“My research focuses on ethno-racial disparities in the mortgage market, before, during and after the Great Recession. More generally, I am interested in the barriers minorities face in the homeownership market,” said Loya, who is also a faculty associate at the UCLA Chicano Studies Research Center.
“I am excited to join UCLA’s Luskin School of Public Affairs and working and engaging our students in the community,” added Loya, who worked for several years in positions related to community development and affordable housing in South Florida. He then earned a master’s in statistics from the Wharton School of Business at the University of Pennsylvania. “I’ve already moved to Los Angeles, so I’ll be here locally even if courses are online,” Loya said.
Kirsten Schwarz, who holds a joint appointment as an associate professor of urban planning and environmental health sciences, started at UCLA by co-teaching policy analysis for environmental health science in the spring 2020 quarter.
“Virtually teaching my first class during a global pandemic and social uprising was not how I expected to kick off my career at UCLA,” Schwarz said. “But I was so impressed, and encouraged by, the flexibility, compassion and integrity that the students brought to the experience. It was certainly memorable.”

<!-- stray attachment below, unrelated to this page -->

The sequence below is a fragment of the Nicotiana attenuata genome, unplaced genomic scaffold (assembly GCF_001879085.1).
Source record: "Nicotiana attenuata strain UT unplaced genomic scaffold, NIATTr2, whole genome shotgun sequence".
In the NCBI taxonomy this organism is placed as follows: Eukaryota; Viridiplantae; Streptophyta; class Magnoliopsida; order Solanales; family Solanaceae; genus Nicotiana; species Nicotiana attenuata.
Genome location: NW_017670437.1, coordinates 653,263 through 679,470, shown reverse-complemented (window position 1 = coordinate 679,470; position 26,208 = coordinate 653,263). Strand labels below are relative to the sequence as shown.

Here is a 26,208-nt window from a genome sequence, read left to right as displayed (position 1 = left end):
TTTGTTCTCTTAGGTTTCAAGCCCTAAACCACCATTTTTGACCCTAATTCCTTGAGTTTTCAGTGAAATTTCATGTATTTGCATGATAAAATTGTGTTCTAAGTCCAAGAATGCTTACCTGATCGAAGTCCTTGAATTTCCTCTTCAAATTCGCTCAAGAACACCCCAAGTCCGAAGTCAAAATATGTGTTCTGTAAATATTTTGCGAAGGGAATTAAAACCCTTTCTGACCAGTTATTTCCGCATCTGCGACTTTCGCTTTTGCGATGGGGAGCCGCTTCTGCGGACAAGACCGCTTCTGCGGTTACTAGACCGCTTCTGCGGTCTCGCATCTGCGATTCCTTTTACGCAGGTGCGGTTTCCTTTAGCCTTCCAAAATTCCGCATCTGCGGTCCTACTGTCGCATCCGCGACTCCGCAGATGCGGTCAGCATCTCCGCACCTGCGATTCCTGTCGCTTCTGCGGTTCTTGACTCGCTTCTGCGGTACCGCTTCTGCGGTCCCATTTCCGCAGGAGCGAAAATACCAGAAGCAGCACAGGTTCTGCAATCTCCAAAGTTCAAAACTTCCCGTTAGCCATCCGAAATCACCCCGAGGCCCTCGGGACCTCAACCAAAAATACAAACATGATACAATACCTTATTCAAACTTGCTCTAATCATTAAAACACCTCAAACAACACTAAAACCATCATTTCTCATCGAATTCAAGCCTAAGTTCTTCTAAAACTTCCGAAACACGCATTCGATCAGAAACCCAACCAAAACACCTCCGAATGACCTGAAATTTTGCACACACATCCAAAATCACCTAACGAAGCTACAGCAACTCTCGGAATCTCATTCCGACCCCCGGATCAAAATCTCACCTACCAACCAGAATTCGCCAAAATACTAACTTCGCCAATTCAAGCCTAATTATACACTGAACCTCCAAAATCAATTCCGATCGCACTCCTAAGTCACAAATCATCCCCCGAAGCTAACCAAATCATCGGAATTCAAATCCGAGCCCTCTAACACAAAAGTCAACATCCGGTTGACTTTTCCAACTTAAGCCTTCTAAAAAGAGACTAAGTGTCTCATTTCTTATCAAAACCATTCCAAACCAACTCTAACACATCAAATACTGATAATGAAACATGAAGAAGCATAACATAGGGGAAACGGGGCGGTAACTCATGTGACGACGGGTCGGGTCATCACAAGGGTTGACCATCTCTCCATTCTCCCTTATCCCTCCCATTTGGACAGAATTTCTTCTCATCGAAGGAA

Schwarz is an urban ecologist working at the interface of environment, equity and health. Her research focuses on environmental hazards and amenities in cities and how their distribution impacts minoritized communities. She recently led an interdisciplinary team through a community-engaged green infrastructure design that integrated participatory design and place-based solutions to achieve desired ecosystem services.
“I’m interested in connecting those areas right between urban planning and environmental health sciences,” said Schwarz, whose work on lead-contaminated soils has helped document how bio-geophysical and social variables relate to the spatial patterning of lead in soils.
Most recently she received a transdisciplinary research acceleration grant from UCLA’s Office of Research and Creative Activities in conjunction with Jennifer Jay, a professor in UCLA’s Department of Civil and Environmental Engineering. Their proposal, “Multimedia Assessment of Children’s Lead Exposure in Los Angeles,” will involve work with graduate students in Civil and Environmental Engineering.